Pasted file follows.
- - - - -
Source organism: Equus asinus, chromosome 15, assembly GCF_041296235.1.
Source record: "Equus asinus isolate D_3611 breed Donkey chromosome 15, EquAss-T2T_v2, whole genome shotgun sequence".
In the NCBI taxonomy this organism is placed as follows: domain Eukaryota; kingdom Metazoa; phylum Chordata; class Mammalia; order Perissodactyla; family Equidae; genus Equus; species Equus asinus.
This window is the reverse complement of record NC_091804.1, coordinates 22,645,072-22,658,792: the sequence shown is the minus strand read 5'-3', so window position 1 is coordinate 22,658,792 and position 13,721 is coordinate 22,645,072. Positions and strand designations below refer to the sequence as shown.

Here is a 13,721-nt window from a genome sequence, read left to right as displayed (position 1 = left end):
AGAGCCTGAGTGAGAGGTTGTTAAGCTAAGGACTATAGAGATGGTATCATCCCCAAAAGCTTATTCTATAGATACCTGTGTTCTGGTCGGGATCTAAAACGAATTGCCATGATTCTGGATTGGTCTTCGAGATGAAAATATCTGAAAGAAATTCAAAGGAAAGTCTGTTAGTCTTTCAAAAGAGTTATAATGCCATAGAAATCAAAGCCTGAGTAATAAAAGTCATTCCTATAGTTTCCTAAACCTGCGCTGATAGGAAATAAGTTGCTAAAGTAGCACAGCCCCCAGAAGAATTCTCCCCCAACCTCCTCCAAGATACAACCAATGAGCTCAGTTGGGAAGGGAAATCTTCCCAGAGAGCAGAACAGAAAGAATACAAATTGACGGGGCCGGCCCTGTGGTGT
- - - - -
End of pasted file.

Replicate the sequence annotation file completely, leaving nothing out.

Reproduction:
Source organism: Equus asinus, chromosome 15, assembly GCF_041296235.1.
Source record: "Equus asinus isolate D_3611 breed Donkey chromosome 15, EquAss-T2T_v2, whole genome shotgun sequence".
In the NCBI taxonomy this organism is placed as follows: domain Eukaryota; kingdom Metazoa; phylum Chordata; class Mammalia; order Perissodactyla; family Equidae; genus Equus; species Equus asinus.
This window is the reverse complement of record NC_091804.1, coordinates 22,645,072-22,658,792: the sequence shown is the minus strand read 5'-3', so window position 1 is coordinate 22,658,792 and position 13,721 is coordinate 22,645,072. Positions and strand designations below refer to the sequence as shown.

Here is a 13,721-nt window from a genome sequence, read left to right as displayed (position 1 = left end):
AGAGCCTGAGTGAGAGGTTGTTAAGCTAAGGACTATAGAGATGGTATCATCCCCAAAAGCTTATTCTATAGATACCTGTGTTCTGGTCGGGATCTAAAACGAATTGCCATGATTCTGGATTGGTCTTCGAGATGAAAATATCTGAAAGAAATTCAAAGGAAAGTCTGTTAGTCTTTCAAAAGAGTTATAATGCCATAGAAATCAAAGCCTGAGTAATAAAAGTCATTCCTATAGTTTCCTAAACCTGCGCTGATAGGAAATAAGTTGCTAAAGTAGCACAGCCCCCAGAAGAATTCTCCCCCAACCTCCTCCAAGATACAACCAATGAGCTCAGTTGGGAAGGGAAATCTTCCCAGAGAGCAGAACAGAAAGAATACAAATTGACGGGGCCGGCCCTGTGGTGT